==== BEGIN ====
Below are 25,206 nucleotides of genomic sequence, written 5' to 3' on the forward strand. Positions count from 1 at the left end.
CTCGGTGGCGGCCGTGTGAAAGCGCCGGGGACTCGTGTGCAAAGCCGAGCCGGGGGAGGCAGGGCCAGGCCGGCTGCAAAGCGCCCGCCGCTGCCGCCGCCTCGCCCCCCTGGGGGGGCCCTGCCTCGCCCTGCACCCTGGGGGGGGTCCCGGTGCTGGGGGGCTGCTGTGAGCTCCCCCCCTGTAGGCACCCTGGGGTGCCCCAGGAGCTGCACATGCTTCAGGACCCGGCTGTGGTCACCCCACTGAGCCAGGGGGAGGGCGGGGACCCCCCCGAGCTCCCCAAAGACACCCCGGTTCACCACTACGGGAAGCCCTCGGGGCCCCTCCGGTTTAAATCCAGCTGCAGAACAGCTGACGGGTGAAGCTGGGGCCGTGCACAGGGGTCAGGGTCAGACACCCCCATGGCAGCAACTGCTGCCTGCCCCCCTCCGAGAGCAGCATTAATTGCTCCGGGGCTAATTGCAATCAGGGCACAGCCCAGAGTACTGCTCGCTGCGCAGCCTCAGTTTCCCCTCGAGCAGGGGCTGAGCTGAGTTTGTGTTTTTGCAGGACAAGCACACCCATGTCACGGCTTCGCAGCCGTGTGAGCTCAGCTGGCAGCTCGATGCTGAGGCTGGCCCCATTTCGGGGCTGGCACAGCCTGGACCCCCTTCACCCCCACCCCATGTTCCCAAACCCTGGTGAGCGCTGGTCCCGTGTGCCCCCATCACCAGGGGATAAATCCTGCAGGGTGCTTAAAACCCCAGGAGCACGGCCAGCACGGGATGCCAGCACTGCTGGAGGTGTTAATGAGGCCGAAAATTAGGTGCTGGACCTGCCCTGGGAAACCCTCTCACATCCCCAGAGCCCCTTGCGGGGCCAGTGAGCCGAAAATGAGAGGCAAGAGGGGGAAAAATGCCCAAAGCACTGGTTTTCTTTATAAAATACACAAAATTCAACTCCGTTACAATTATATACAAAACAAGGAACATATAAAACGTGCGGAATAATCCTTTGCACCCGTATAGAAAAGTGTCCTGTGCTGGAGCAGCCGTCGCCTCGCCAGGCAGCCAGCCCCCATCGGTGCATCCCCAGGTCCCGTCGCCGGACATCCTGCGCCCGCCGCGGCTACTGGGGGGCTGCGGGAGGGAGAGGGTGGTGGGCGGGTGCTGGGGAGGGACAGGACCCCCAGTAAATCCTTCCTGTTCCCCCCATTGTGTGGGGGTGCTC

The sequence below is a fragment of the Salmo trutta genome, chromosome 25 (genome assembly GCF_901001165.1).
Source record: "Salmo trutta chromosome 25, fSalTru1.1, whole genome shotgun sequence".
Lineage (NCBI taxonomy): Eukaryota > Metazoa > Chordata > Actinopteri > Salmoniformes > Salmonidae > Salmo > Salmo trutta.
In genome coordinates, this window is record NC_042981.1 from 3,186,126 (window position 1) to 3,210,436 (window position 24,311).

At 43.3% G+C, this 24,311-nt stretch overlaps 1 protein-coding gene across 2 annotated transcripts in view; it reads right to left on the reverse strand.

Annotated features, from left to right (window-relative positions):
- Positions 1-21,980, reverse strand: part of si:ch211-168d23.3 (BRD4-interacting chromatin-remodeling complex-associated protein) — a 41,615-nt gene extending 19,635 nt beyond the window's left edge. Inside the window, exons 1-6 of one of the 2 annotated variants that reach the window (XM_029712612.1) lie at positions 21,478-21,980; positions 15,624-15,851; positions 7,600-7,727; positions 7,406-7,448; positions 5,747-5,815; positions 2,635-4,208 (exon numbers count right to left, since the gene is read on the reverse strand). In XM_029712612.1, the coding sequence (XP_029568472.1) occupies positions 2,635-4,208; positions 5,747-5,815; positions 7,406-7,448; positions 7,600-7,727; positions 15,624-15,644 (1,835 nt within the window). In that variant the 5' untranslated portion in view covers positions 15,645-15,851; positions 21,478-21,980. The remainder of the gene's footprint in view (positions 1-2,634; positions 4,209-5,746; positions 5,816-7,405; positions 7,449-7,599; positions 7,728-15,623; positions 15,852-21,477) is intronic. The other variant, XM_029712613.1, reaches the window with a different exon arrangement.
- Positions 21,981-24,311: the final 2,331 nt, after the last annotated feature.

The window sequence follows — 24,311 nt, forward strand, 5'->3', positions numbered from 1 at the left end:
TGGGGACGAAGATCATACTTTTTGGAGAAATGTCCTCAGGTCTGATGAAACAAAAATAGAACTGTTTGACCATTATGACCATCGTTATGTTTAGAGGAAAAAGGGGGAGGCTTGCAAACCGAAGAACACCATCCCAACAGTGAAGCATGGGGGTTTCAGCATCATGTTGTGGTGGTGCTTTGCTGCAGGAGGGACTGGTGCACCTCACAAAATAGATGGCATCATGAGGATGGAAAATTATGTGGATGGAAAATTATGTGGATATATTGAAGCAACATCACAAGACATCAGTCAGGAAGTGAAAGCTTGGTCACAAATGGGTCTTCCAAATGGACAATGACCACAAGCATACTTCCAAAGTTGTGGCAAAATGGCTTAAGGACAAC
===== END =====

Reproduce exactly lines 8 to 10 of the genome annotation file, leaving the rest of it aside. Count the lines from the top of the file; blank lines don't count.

Annotated features, from left to right (window-relative positions):
- Positions 1-21,980, reverse strand: part of si:ch211-168d23.3 (BRD4-interacting chromatin-remodeling complex-associated protein) — a 41,615-nt gene extending 19,635 nt beyond the window's left edge. Inside the window, exons 1-6 of one of the 2 annotated variants that reach the window (XM_029712612.1) lie at positions 21,478-21,980; positions 15,624-15,851; positions 7,600-7,727; positions 7,406-7,448; positions 5,747-5,815; positions 2,635-4,208 (exon numbers count right to left, since the gene is read on the reverse strand). In XM_029712612.1, the coding sequence (XP_029568472.1) occupies positions 2,635-4,208; positions 5,747-5,815; positions 7,406-7,448; positions 7,600-7,727; positions 15,624-15,644 (1,835 nt within the window). In that variant the 5' untranslated portion in view covers positions 15,645-15,851; positions 21,478-21,980. The remainder of the gene's footprint in view (positions 1-2,634; positions 4,209-5,746; positions 5,816-7,405; positions 7,449-7,599; positions 7,728-15,623; positions 15,852-21,477) is intronic. The other variant, XM_029712613.1, reaches the window with a different exon arrangement.
- Positions 21,981-24,311: the final 2,331 nt, after the last annotated feature.